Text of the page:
As I walk through the door, I place my rucksack on the breakfast counter, casually throw my car keys to one side and look to the kitchen table to see what post / mail I have waiting for me. My dad will be second into the kitchen, usually following the dog. She’s the one who greets me, my dad has the story to tell. His is a brief, cursory summary of the days events.
Today’s installment was the automated utilities meter reading service .. well, not so much automated for my dad, more them really.
You see, where I hail from, we have thick, deep accents. The kind of accent that is largely unintelligible to anyone else, unless you’re from Yorkshire.
And this so-called automated utilities meter reading service relies on the customer talking their details into the computer at t’other end.
Sounds simple enough, but my dad is less than impressed by such things, and almost immediately hung up.
He scrounged around and found a different telephone number, one with a human at the other end.
He explained his predicament (such that it was at the time) and the woman at the other end was more than happy to accept his details, which she had to ask him to repeat at least once before she was confident she’d got what she wanted from him.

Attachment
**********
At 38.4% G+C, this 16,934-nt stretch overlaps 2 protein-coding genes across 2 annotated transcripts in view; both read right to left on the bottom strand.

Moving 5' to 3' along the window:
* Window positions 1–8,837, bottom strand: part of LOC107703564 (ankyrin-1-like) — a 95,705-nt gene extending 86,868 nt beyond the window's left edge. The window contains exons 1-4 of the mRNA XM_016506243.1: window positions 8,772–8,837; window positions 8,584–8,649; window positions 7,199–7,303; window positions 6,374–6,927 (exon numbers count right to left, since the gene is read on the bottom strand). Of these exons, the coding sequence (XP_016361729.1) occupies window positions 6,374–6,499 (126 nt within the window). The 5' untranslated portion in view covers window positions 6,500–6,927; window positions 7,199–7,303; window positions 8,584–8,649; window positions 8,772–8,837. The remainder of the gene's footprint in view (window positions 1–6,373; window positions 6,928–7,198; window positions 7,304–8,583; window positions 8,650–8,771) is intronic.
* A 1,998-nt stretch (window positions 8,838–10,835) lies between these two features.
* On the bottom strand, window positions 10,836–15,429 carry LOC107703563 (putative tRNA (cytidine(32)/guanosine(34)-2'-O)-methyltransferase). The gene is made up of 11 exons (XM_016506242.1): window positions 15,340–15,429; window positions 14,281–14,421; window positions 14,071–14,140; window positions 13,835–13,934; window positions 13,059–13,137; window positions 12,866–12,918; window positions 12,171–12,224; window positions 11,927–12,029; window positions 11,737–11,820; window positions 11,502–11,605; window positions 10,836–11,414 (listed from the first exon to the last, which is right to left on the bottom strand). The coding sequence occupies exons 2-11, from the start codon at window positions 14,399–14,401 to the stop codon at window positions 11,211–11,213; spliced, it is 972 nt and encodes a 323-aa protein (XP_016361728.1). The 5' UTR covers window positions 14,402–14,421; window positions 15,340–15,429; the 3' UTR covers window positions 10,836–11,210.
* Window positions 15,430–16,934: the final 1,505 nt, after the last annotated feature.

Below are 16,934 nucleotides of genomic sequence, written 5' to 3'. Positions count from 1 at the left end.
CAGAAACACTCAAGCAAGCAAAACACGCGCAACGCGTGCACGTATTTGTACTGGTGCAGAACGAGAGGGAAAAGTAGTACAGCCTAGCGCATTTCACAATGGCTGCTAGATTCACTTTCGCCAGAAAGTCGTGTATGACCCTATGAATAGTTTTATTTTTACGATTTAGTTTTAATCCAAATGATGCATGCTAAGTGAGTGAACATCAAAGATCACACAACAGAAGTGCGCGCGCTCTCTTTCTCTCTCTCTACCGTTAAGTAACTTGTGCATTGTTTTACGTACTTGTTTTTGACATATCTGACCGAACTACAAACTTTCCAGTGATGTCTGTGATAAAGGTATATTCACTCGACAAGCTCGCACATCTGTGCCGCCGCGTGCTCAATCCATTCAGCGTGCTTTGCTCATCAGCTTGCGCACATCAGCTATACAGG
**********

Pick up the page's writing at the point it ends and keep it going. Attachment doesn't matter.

Now, as I see it, this was chance gone begging for the utilities provider.
Sure, the utilities companies want to save the odd penny or fifty hither & thither. But to use some contrived artifact of modern technology that effectively dangles its white bits of accuracy, simplicity and customer satisfaction into the yawning, be-toothed gob of dense colloquial accents is just asking for trouble.
So what was wrong with: “Good evening! Please enter your account number by typing into the keypad now…” which would have been so much easier?
Sometimes, technology just drops its pants, bends over and veritably asks for someone to unsheathe the splintered plank of end-user technophobia and thrash them within an inch of their life…